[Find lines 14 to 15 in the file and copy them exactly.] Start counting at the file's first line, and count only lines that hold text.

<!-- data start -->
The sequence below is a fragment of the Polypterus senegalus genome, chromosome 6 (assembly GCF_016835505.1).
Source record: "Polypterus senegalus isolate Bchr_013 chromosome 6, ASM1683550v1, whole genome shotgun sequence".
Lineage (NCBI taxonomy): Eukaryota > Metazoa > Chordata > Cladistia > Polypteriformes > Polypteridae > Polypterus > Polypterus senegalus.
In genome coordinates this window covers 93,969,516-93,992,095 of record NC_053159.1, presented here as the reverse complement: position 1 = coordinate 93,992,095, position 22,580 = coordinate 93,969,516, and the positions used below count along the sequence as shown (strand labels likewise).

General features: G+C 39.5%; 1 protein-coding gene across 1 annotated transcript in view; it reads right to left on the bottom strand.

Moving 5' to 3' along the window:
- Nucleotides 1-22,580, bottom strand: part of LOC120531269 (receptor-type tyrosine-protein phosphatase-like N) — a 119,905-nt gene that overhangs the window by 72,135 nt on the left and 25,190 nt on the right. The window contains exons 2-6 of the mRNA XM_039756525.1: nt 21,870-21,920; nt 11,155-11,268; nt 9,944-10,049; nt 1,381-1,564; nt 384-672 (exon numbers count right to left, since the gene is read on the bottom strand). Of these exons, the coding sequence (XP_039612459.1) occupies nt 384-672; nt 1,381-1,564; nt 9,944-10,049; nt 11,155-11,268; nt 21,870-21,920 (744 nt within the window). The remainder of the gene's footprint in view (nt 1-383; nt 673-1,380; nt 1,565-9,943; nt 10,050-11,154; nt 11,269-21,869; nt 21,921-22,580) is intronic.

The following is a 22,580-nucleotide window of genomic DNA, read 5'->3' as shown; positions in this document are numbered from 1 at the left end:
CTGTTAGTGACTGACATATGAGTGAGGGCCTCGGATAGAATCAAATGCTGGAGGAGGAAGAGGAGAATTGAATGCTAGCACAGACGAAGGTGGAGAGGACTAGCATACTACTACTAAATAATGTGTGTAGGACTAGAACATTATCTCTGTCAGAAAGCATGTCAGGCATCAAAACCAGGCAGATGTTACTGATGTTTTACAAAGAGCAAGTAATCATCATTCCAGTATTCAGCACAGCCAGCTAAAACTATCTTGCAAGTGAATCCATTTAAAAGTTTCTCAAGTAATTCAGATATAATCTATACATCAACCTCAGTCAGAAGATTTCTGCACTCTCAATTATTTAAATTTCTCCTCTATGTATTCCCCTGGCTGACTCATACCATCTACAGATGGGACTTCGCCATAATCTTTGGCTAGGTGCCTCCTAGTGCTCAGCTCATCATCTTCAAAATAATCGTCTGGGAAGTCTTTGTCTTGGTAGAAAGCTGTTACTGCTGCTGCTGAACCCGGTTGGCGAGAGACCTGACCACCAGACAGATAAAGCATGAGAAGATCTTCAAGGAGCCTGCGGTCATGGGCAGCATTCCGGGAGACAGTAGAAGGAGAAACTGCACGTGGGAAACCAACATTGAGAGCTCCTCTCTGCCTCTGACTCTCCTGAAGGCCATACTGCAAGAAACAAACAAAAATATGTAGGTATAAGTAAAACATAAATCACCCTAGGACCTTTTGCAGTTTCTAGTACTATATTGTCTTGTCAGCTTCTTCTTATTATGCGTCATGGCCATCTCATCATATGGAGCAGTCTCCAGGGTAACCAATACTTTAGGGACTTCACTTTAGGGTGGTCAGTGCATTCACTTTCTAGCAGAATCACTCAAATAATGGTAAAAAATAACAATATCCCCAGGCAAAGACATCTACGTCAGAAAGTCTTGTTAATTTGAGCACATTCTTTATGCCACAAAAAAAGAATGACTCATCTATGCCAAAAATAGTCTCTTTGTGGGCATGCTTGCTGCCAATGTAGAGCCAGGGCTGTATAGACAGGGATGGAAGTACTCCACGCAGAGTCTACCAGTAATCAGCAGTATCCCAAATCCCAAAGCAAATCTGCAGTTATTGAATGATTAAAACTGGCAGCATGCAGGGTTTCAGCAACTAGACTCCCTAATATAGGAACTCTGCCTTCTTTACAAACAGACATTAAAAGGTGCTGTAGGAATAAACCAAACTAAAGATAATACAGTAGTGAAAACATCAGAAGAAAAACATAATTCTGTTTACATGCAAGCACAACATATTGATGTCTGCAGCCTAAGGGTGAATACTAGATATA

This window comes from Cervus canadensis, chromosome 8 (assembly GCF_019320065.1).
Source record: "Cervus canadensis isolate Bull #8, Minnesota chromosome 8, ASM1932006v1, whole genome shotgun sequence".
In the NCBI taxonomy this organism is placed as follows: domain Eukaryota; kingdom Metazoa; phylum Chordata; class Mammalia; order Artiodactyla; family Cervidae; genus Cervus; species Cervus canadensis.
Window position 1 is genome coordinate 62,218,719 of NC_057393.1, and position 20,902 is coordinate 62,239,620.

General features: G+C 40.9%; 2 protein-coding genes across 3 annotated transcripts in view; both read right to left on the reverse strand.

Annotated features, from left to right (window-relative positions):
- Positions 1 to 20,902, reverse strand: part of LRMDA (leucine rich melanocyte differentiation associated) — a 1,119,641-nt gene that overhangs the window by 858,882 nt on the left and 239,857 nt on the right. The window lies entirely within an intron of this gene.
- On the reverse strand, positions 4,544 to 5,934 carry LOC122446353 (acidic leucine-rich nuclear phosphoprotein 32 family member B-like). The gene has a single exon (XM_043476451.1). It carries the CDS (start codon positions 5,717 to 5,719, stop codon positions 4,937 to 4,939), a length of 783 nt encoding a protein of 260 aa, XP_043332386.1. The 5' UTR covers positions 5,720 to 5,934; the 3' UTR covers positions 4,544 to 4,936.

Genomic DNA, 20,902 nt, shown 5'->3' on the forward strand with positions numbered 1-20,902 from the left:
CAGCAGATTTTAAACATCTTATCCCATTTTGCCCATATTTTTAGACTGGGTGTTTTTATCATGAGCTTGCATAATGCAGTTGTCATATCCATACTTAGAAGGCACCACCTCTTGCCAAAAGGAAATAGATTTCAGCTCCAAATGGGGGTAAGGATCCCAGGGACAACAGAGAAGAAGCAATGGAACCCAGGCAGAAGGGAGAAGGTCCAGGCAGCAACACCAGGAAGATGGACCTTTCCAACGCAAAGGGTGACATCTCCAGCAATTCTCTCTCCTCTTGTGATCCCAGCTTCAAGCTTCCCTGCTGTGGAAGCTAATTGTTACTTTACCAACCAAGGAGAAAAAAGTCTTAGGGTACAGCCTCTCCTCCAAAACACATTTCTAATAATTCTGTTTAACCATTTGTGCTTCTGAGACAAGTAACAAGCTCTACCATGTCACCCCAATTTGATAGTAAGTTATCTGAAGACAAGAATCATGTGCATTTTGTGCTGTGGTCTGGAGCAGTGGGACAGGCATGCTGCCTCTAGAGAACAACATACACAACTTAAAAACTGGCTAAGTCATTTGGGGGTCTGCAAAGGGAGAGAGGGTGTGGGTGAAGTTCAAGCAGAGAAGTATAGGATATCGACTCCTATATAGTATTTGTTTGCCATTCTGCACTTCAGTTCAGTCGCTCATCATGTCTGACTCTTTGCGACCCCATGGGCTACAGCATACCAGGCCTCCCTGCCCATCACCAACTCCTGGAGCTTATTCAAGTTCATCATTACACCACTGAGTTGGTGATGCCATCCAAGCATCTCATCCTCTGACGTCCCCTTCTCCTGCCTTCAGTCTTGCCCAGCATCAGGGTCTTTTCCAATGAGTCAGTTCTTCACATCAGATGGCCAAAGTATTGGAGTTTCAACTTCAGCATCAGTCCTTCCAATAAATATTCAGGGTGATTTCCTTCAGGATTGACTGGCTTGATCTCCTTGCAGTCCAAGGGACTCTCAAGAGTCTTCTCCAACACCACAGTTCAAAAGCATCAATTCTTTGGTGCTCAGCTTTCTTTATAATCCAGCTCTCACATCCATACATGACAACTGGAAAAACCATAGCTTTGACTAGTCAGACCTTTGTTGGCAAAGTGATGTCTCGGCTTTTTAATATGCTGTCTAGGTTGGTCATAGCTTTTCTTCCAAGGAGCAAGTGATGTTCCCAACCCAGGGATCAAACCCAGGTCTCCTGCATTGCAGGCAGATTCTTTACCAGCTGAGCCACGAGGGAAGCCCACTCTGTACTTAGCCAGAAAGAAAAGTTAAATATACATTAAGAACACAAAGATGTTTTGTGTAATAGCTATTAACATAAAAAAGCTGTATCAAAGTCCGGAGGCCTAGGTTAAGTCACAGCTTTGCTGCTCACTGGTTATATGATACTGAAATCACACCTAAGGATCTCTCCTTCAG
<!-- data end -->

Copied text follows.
General features: G+C 40.9%; 2 protein-coding genes across 3 annotated transcripts in view; both read right to left on the reverse strand.

Annotated features, from left to right (window-relative positions):